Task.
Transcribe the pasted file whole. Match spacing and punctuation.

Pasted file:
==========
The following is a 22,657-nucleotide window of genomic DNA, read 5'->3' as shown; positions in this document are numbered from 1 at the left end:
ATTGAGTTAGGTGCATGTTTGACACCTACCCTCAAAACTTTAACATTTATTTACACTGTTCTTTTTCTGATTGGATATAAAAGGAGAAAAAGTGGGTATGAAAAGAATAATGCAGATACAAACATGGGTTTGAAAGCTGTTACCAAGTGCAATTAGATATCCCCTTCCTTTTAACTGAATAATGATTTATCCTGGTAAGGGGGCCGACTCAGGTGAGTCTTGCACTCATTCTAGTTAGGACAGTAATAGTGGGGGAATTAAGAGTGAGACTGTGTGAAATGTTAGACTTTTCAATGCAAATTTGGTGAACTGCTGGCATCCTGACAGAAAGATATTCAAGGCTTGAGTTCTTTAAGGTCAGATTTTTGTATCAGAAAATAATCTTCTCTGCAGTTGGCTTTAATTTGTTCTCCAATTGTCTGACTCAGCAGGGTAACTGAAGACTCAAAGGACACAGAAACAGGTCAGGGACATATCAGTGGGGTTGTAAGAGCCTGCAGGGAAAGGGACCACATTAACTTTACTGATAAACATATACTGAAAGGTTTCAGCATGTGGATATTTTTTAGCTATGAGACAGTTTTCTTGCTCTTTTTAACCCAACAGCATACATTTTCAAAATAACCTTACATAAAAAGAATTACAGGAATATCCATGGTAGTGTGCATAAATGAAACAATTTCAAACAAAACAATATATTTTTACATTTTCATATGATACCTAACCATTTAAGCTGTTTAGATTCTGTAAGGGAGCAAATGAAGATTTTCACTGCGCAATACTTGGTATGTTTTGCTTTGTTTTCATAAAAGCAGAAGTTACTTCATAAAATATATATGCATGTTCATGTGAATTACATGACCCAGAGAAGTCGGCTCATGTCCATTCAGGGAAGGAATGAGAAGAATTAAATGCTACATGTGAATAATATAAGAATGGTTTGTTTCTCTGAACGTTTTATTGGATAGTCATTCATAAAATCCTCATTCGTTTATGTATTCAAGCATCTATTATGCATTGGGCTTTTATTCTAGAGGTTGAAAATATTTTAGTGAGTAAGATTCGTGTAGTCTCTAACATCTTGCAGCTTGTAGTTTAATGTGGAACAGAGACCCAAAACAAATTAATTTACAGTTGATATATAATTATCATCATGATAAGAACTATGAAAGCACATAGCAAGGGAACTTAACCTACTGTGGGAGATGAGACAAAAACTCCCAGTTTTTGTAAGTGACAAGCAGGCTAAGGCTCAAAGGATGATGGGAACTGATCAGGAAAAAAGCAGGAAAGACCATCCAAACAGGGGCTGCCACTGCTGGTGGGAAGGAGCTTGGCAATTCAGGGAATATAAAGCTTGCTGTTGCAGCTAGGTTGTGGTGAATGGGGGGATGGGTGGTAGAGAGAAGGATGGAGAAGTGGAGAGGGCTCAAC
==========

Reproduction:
The following is a 22,657-nucleotide window of genomic DNA, read 5'->3' as shown; positions in this document are numbered from 1 at the left end:
ATTGAGTTAGGTGCATGTTTGACACCTACCCTCAAAACTTTAACATTTATTTACACTGTTCTTTTTCTGATTGGATATAAAAGGAGAAAAAGTGGGTATGAAAAGAATAATGCAGATACAAACATGGGTTTGAAAGCTGTTACCAAGTGCAATTAGATATCCCCTTCCTTTTAACTGAATAATGATTTATCCTGGTAAGGGGGCCGACTCAGGTGAGTCTTGCACTCATTCTAGTTAGGACAGTAATAGTGGGGGAATTAAGAGTGAGACTGTGTGAAATGTTAGACTTTTCAATGCAAATTTGGTGAACTGCTGGCATCCTGACAGAAAGATATTCAAGGCTTGAGTTCTTTAAGGTCAGATTTTTGTATCAGAAAATAATCTTCTCTGCAGTTGGCTTTAATTTGTTCTCCAATTGTCTGACTCAGCAGGGTAACTGAAGACTCAAAGGACACAGAAACAGGTCAGGGACATATCAGTGGGGTTGTAAGAGCCTGCAGGGAAAGGGACCACATTAACTTTACTGATAAACATATACTGAAAGGTTTCAGCATGTGGATATTTTTTAGCTATGAGACAGTTTTCTTGCTCTTTTTAACCCAACAGCATACATTTTCAAAATAACCTTACATAAAAAGAATTACAGGAATATCCATGGTAGTGTGCATAAATGAAACAATTTCAAACAAAACAATATATTTTTACATTTTCATATGATACCTAACCATTTAAGCTGTTTAGATTCTGTAAGGGAGCAAATGAAGATTTTCACTGCGCAATACTTGGTATGTTTTGCTTTGTTTTCATAAAAGCAGAAGTTACTTCATAAAATATATATGCATGTTCATGTGAATTACATGACCCAGAGAAGTCGGCTCATGTCCATTCAGGGAAGGAATGAGAAGAATTAAATGCTACATGTGAATAATATAAGAATGGTTTGTTTCTCTGAACGTTTTATTGGATAGTCATTCATAAAATCCTCATTCGTTTATGTATTCAAGCATCTATTATGCATTGGGCTTTTATTCTAGAGGTTGAAAATATTTTAGTGAGTAAGATTCGTGTAGTCTCTAACATCTTGCAGCTTGTAGTTTAATGTGGAACAGAGACCCAAAACAAATTAATTTACAGTTGATATATAATTATCATCATGATAAGAACTATGAAAGCACATAGCAAGGGAACTTAACCTACTGTGGGAGATGAGACAAAAACTCCCAGTTTTTGTAAGTGACAAGCAGGCTAAGGCTCAAAGGATGATGGGAACTGATCAGGAAAAAAGCAGGAAAGACCATCCAAACAGGGGCTGCCACTGCTGGTGGGAAGGAGCTTGGCAATTCAGGGAATATAAAGCTTGCTGTTGCAGCTAGGTTGTGGTGAATGGGGGGATGGGTGGTAGAGAGAAGGATGGAGAAGTGGAGAGGGCTCAAC